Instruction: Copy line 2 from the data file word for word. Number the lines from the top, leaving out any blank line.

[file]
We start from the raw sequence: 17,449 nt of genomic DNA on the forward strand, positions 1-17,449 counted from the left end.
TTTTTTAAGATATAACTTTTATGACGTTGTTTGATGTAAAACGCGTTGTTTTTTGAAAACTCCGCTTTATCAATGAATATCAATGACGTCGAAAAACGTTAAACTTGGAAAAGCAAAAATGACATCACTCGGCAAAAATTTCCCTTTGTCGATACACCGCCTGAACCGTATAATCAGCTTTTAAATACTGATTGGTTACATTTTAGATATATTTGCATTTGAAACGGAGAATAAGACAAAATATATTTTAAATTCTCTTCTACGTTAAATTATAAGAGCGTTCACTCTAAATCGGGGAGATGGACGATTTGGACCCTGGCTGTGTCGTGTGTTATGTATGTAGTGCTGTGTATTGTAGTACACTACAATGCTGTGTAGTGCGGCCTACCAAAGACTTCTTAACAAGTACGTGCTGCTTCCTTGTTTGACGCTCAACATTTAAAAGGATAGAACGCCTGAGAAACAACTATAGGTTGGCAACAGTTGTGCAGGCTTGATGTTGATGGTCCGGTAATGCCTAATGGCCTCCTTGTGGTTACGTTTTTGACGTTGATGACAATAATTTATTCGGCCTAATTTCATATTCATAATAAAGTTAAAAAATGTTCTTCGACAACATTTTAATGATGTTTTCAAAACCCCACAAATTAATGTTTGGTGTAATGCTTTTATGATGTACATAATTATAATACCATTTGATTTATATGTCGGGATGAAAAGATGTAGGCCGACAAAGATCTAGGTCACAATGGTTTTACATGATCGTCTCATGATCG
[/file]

TTTTTTAAGATATAACTTTTATGACGTTGTTTGATGTAAAACGCGTTGTTTTTTGAAAACTCCGCTTTATCAATGAATATCAATGACGTCGAAAAACGTTAAACTTGGAAAAGCAAAAATGACATCACTCGGCAAAAATTTCCCTTTGTCGATACACCGCCTGAACCGTATAATCAGCTTTTAAATACTGATTGGTTACATTTTAGATATATTTGCATTTGAAACGGAGAATAAGACAAAATATATTTTAAATTCTCTTCTACGTTAAATTATAAGAGCGTTCACTCTAAATCGGGGAGATGGACGATTTGGACCCTGGCTGTGTCGTGTGTTATGTATGTAGTGCTGTGTATTGTAGTACACTACAATGCTGTGTAGTGCGGCCTACCAAAGACTTCTTAACAAGTACGTGCTGCTTCCTTGTTTGACGCTCAACATTTAAAAGGATAGAACGCCTGAGAAACAACTATAGGTTGGCAACAGTTGTGCAGGCTTGATGTTGATGGTCCGGTAATGCCTAATGGCCTCCTTGTGGTTACGTTTTTGACGTTGATGACAATAATTTATTCGGCCTAATTTCATATTCATAATAAAGTTAAAAAATGTTCTTCGACAACATTTTAATGATGTTTTCAAAACCCCACAAATTAATGTTTGGTGTAATGCTTTTATGATGTACATAATTATAATACCATTTGATTTATATGTCGGGATGAAAAGATGTAGGCCGACAAAGATCTAGGTCACAATGGTTTTACATGATCGTCTCATGATCG